New Missouri bicentennial license plates started hitting the road Oct. 15.
Missouri drivers are supposed to receive the new plates when their license plate registration is up for renewal, state officials say. Replacement of all license plates should be completed by Aug 10, 2021, when Missouri celebrates its bicentennial, or 200 years of being a state.
Everyone getting a new license plate is required to pay a fee:
Plate Type One Plate Set
(This plate has raised letters/numbers)
$1.68 $3.36 Flat
(This plate does not have raised letter/numbers) $3.77
Table courtesy of Missouri Department of Revenue.
Current license plates are still valid. However, most Missouri drivers are required to purchase new bicentennial license plates when the license plate registration is up for renewal.
The combination of letters and numbers on license plates will change with the new bicentennial plates. However, drivers with a personalized plate are allowed to keep the configuration if they communicate that request with the license office.
Drivers with specialty license plates and historic or permanent registrations do not have to get the new license plate design. To find out if you are exempt, go to the Missouri Department of Revenue’s online chart.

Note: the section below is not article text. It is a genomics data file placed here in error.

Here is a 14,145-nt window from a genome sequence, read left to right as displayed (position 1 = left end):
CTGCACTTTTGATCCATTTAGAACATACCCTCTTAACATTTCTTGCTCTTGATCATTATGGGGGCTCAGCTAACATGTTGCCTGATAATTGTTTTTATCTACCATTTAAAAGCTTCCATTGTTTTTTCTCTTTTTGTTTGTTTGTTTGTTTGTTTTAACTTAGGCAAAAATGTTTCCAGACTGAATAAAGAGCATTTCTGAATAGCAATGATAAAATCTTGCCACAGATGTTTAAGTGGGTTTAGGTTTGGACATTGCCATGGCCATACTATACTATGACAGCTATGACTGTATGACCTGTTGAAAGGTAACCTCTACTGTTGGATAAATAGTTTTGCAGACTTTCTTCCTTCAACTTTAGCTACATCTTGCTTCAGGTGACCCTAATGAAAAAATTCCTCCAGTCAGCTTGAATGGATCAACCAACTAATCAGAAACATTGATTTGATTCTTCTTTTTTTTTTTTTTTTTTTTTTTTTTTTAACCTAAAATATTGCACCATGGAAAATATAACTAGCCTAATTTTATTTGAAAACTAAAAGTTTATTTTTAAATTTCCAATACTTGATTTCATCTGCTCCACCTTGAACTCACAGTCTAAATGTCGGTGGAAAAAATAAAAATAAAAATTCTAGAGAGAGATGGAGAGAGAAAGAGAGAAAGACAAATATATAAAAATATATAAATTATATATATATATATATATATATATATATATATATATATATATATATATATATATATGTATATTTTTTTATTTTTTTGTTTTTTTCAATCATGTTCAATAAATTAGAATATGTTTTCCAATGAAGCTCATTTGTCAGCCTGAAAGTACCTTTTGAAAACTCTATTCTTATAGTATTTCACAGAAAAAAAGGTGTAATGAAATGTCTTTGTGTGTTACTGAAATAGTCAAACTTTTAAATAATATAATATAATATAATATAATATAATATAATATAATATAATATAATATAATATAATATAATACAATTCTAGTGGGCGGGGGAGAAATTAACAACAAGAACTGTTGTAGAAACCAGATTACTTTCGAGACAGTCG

The Missouri legislature passed House Bill 2380, which required the Department of Revenue to start reissuing license plates by no later than January 2019.
The department said the bicentennial design is representative of the entire state, not specific to a certain region, “with red waves at the top of the plate and blue waves at the bottom of the plate to symbolize the Missouri flag and Missouri rivers, which figure prominently in the state’s historic role as a gateway for American exploration and transportation. The design also features Missouri’s state seal in the center of the plate, the years 1821 and 2021, and a star.”
The Missouri State Highway Patrol found the design also offered the best readability of all the plates tested, revenue officials say.
The department said it encourages drivers to surrender old plates to a local license office for recycling when obtaining the new plates.
The new license plates are expected to be in circulation for five to 10 years and will replace the current bluebird design, which was introduced in 2008.
The Department of Revenue said license plates have an average lifespan of six years before the material starts to deteriorate. Some current bluebird license plates could have been on the road for up to 10 years.